Vestibulospinal, Reticulospinal and Interstitiospinal Pathways in the Cat

K. Fukushima, B. W. Peterson, V. J. Wilson

Research output: Contribution to journalArticlepeer-review

19 Scopus citations


Experiments on the properties and motor actions of three descending systems, the vestibulospinal, reticulospinal and interstitiospinal tracts, have been reviewed. The vestibulospinal tracts are the most direct pathways between the labyrinth and spinal motoneurons. The MVST is the predominant direct pathway to axial motoneurons, the LVST the only direct pathway to limb motoneurons; not much is known about the recently discovered caudal vestibulospinal tract. The role of these direct pathways in functionally meaningful vestibulospinal reflexes remains to be determined. The reticulospinal tracts consist of three groups of descending fibers: one descending in the ventromedial funiculus (RST,), one in the ipsilateral ventrolateral funiculus (RST,), and one in the contralateral ventrolateral funiculus (RST,). Excitatory RST, neurons scattered throughout nucleus reticularis (n.r.) pontis candalis and the dorsal part of n.r. gigantocellularis establish direct synaptic connections with motoneurons supplying a wide variety of muscles throughout the body. RST, and RST, neurons located in n.r. gigantocellularis and ventralis establish direct inhibitory and excitatory connections with neck and direct excitatory connections with back motoneurons, but do not establish direct connections with limb motoneurons. The reticulospinal systems receive major direct inputs from many different regions including vestibular nuclei, suggesting that they participate in vestibulospinal reflexes. The interstitiospinal tract, which has not been studied extensively, includes neurons that establish direct excitatory connections with neck motoneurons, but do not establish direct connections with limb and back motoneurons.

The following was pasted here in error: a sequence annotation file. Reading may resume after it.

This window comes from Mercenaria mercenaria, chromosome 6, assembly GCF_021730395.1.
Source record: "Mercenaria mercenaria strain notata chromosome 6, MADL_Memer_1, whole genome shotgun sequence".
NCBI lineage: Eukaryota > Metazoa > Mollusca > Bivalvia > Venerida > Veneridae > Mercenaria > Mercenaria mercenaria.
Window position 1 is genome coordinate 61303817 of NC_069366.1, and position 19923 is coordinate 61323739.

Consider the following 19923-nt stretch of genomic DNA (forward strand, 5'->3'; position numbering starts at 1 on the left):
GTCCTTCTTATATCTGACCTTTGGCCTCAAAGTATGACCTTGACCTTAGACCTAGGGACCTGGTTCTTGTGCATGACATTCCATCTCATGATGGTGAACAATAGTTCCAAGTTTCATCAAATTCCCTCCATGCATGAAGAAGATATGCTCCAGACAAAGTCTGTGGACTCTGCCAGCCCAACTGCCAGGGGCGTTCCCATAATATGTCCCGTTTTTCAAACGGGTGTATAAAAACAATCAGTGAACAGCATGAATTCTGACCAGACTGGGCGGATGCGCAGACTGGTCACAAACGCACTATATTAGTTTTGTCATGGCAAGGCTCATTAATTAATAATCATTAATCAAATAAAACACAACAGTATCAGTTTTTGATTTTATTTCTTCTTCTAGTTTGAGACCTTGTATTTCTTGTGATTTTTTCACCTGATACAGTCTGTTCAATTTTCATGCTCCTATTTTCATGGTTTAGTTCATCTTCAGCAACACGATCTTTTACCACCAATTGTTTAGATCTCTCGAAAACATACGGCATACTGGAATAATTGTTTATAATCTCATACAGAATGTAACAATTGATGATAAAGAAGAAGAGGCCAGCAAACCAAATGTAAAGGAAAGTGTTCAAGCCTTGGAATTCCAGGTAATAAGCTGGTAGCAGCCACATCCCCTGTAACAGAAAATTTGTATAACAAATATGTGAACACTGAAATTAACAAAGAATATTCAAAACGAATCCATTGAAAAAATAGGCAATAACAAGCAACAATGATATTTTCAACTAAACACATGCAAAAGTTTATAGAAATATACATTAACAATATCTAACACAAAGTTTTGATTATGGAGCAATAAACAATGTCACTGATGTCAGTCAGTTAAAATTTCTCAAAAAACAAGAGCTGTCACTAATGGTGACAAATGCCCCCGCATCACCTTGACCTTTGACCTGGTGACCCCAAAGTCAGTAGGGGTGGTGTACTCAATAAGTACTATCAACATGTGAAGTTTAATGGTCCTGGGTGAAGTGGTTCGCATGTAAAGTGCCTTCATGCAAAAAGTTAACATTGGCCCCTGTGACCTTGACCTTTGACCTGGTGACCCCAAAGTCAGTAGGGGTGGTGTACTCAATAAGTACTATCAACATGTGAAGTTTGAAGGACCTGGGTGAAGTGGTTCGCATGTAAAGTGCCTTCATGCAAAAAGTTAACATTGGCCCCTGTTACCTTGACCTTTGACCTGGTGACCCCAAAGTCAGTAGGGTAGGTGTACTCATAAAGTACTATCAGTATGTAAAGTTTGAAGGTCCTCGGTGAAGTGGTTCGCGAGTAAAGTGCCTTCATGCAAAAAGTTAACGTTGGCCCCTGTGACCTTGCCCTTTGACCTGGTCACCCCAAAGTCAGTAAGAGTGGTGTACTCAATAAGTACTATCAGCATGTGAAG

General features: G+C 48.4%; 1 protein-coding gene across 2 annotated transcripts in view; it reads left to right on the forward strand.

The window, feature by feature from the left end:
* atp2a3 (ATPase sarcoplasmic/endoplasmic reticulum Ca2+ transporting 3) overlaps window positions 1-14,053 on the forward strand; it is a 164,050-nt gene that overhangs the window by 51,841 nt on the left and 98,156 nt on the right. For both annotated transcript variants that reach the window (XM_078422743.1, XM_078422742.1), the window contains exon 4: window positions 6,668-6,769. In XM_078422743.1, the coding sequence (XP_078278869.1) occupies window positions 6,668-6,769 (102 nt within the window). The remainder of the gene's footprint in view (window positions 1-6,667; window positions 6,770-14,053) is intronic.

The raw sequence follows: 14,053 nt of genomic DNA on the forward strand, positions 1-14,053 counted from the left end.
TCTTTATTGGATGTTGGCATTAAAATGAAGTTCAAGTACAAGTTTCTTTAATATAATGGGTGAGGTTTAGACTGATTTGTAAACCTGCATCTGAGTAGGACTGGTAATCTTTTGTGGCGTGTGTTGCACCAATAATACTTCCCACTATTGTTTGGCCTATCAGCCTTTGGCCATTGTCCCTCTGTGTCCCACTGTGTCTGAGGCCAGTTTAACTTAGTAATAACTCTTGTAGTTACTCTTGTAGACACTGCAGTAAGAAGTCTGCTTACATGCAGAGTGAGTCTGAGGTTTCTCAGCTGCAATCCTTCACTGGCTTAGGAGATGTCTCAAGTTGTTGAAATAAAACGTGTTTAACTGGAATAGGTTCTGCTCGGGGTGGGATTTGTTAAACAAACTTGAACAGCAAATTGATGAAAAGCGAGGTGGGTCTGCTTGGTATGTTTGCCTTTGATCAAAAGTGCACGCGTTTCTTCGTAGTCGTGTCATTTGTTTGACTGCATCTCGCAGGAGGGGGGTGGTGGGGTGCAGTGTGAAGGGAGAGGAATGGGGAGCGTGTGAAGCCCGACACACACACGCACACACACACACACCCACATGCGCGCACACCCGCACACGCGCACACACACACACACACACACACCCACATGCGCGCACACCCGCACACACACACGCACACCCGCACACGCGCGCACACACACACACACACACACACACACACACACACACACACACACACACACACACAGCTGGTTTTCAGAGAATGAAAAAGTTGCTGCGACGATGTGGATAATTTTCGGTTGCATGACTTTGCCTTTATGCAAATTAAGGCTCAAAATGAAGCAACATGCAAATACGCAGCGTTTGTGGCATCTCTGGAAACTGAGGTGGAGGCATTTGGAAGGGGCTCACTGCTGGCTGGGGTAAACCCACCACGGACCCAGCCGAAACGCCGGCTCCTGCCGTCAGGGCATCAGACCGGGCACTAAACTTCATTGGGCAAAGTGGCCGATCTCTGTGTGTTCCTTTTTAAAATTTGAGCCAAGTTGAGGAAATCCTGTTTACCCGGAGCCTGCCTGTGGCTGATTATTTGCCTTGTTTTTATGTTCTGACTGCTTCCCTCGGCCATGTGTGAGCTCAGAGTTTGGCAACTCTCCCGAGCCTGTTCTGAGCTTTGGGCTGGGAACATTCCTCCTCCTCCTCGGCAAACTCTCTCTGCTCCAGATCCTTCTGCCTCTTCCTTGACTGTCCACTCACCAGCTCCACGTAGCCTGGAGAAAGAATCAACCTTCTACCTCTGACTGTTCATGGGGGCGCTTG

Original languageEnglish (US)
Pages (from-to)121-136
Number of pages16
JournalProgress in brain research
Issue numberC
StatePublished - Jan 1 1979

ASJC Scopus subject areas

  • Neuroscience(all)


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